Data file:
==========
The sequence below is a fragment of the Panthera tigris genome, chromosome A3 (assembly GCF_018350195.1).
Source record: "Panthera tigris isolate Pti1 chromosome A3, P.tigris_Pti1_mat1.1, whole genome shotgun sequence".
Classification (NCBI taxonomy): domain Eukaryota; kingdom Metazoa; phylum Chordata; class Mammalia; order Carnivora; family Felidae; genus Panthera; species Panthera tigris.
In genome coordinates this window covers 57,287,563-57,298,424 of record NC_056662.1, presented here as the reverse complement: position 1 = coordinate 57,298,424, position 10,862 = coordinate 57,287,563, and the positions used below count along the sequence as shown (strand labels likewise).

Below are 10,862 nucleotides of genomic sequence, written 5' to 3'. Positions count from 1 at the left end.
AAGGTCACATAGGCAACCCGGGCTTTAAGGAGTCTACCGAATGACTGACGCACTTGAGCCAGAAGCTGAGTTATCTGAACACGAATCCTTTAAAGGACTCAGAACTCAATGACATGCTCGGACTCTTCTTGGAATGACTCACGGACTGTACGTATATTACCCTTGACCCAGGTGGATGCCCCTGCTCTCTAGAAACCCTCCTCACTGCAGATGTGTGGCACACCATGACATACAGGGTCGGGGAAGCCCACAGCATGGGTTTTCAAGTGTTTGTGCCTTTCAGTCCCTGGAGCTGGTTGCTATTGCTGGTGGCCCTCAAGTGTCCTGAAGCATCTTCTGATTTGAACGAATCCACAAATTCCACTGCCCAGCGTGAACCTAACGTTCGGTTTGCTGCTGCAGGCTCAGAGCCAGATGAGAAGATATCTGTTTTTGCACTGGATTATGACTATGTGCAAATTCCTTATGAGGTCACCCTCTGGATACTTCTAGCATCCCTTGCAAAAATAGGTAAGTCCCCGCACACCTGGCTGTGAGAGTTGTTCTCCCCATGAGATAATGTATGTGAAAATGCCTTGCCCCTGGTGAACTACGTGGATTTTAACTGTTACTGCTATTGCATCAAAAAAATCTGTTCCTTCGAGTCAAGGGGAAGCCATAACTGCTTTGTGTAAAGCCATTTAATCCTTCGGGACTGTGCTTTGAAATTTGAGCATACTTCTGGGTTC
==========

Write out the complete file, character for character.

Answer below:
The sequence below is a fragment of the Panthera tigris genome, chromosome A3 (assembly GCF_018350195.1).
Source record: "Panthera tigris isolate Pti1 chromosome A3, P.tigris_Pti1_mat1.1, whole genome shotgun sequence".
Classification (NCBI taxonomy): domain Eukaryota; kingdom Metazoa; phylum Chordata; class Mammalia; order Carnivora; family Felidae; genus Panthera; species Panthera tigris.
In genome coordinates this window covers 57,287,563-57,298,424 of record NC_056662.1, presented here as the reverse complement: position 1 = coordinate 57,298,424, position 10,862 = coordinate 57,287,563, and the positions used below count along the sequence as shown (strand labels likewise).

Below are 10,862 nucleotides of genomic sequence, written 5' to 3'. Positions count from 1 at the left end.
AAGGTCACATAGGCAACCCGGGCTTTAAGGAGTCTACCGAATGACTGACGCACTTGAGCCAGAAGCTGAGTTATCTGAACACGAATCCTTTAAAGGACTCAGAACTCAATGACATGCTCGGACTCTTCTTGGAATGACTCACGGACTGTACGTATATTACCCTTGACCCAGGTGGATGCCCCTGCTCTCTAGAAACCCTCCTCACTGCAGATGTGTGGCACACCATGACATACAGGGTCGGGGAAGCCCACAGCATGGGTTTTCAAGTGTTTGTGCCTTTCAGTCCCTGGAGCTGGTTGCTATTGCTGGTGGCCCTCAAGTGTCCTGAAGCATCTTCTGATTTGAACGAATCCACAAATTCCACTGCCCAGCGTGAACCTAACGTTCGGTTTGCTGCTGCAGGCTCAGAGCCAGATGAGAAGATATCTGTTTTTGCACTGGATTATGACTATGTGCAAATTCCTTATGAGGTCACCCTCTGGATACTTCTAGCATCCCTTGCAAAAATAGGTAAGTCCCCGCACACCTGGCTGTGAGAGTTGTTCTCCCCATGAGATAATGTATGTGAAAATGCCTTGCCCCTGGTGAACTACGTGGATTTTAACTGTTACTGCTATTGCATCAAAAAAATCTGTTCCTTCGAGTCAAGGGGAAGCCATAACTGCTTTGTGTAAAGCCATTTAATCCTTCGGGACTGTGCTTTGAAATTTGAGCATACTTCTGGGTTC